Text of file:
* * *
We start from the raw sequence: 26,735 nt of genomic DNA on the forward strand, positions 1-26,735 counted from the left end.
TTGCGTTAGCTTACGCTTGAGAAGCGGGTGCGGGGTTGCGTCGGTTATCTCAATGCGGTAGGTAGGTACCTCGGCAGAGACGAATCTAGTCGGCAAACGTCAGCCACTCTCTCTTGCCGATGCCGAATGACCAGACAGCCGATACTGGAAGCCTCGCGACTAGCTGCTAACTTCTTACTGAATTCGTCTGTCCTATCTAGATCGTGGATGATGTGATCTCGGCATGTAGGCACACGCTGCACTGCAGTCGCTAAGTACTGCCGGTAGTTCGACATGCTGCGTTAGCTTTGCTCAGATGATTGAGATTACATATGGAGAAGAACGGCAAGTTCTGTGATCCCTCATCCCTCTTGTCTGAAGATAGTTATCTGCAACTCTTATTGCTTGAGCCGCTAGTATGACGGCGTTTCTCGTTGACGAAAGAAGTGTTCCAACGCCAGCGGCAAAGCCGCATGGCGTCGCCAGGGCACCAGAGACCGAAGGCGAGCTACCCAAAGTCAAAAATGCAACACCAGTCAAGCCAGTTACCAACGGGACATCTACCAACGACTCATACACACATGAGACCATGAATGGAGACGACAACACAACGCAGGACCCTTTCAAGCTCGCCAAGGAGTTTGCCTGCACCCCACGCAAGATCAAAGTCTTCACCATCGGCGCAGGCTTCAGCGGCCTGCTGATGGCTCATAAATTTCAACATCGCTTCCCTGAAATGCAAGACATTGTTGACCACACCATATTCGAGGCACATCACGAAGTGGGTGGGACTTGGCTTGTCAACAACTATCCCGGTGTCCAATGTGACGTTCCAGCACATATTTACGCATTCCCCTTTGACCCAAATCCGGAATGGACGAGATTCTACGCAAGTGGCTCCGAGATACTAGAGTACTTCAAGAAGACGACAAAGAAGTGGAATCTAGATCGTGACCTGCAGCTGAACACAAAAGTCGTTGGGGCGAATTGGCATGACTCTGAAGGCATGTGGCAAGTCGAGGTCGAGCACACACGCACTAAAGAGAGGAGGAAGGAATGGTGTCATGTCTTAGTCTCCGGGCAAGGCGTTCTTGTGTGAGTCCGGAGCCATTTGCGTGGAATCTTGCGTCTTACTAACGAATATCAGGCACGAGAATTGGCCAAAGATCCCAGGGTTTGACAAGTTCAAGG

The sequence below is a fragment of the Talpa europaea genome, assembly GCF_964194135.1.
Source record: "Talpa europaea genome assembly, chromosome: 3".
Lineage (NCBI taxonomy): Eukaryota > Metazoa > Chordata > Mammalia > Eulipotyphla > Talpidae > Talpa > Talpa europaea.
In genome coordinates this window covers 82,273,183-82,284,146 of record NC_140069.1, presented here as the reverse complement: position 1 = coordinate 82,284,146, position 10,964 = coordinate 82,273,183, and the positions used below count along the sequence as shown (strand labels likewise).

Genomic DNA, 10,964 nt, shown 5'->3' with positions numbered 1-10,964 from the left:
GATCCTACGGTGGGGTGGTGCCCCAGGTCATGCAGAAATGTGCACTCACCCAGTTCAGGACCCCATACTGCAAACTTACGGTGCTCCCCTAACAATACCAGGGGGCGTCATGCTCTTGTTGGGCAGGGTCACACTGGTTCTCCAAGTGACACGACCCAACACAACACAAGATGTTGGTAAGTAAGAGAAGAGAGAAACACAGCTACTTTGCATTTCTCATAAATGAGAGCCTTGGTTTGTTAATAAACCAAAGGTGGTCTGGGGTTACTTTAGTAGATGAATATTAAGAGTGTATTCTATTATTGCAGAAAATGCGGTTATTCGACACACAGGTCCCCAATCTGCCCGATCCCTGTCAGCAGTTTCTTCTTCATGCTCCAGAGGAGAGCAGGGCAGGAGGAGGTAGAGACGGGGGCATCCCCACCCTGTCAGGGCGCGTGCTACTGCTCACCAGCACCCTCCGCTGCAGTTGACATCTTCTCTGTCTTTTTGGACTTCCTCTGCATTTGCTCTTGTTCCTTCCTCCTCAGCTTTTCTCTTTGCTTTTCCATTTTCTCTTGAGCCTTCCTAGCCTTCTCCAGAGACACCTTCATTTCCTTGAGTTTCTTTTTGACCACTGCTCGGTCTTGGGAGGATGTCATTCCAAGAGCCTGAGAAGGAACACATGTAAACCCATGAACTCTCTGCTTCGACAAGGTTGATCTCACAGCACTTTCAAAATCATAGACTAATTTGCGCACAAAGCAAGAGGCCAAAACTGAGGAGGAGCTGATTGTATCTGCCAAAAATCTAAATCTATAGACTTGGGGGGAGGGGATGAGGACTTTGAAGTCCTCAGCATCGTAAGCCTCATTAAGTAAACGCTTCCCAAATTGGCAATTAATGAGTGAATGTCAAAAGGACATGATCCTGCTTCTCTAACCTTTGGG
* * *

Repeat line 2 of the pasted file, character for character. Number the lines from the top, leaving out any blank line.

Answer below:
TTGCGTTAGCTTACGCTTGAGAAGCGGGTGCGGGGTTGCGTCGGTTATCTCAATGCGGTAGGTAGGTACCTCGGCAGAGACGAATCTAGTCGGCAAACGTCAGCCACTCTCTCTTGCCGATGCCGAATGACCAGACAGCCGATACTGGAAGCCTCGCGACTAGCTGCTAACTTCTTACTGAATTCGTCTGTCCTATCTAGATCGTGGATGATGTGATCTCGGCATGTAGGCACACGCTGCACTGCAGTCGCTAAGTACTGCCGGTAGTTCGACATGCTGCGTTAGCTTTGCTCAGATGATTGAGATTACATATGGAGAAGAACGGCAAGTTCTGTGATCCCTCATCCCTCTTGTCTGAAGATAGTTATCTGCAACTCTTATTGCTTGAGCCGCTAGTATGACGGCGTTTCTCGTTGACGAAAGAAGTGTTCCAACGCCAGCGGCAAAGCCGCATGGCGTCGCCAGGGCACCAGAGACCGAAGGCGAGCTACCCAAAGTCAAAAATGCAACACCAGTCAAGCCAGTTACCAACGGGACATCTACCAACGACTCATACACACATGAGACCATGAATGGAGACGACAACACAACGCAGGACCCTTTCAAGCTCGCCAAGGAGTTTGCCTGCACCCCACGCAAGATCAAAGTCTTCACCATCGGCGCAGGCTTCAGCGGCCTGCTGATGGCTCATAAATTTCAACATCGCTTCCCTGAAATGCAAGACATTGTTGACCACACCATATTCGAGGCACATCACGAAGTGGGTGGGACTTGGCTTGTCAACAACTATCCCGGTGTCCAATGTGACGTTCCAGCACATATTTACGCATTCCCCTTTGACCCAAATCCGGAATGGACGAGATTCTACGCAAGTGGCTCCGAGATACTAGAGTACTTCAAGAAGACGACAAAGAAGTGGAATCTAGATCGTGACCTGCAGCTGAACACAAAAGTCGTTGGGGCGAATTGGCATGACTCTGAAGGCATGTGGCAAGTCGAGGTCGAGCACACACGCACTAAAGAGAGGAGGAAGGAATGGTGTCATGTCTTAGTCTCCGGGCAAGGCGTTCTTGTGTGAGTCCGGAGCCATTTGCGTGGAATCTTGCGTCTTACTAACGAATATCAGGCACGAGAATTGGCCAAAGATCCCAGGGTTTGACAAGTTCAAGG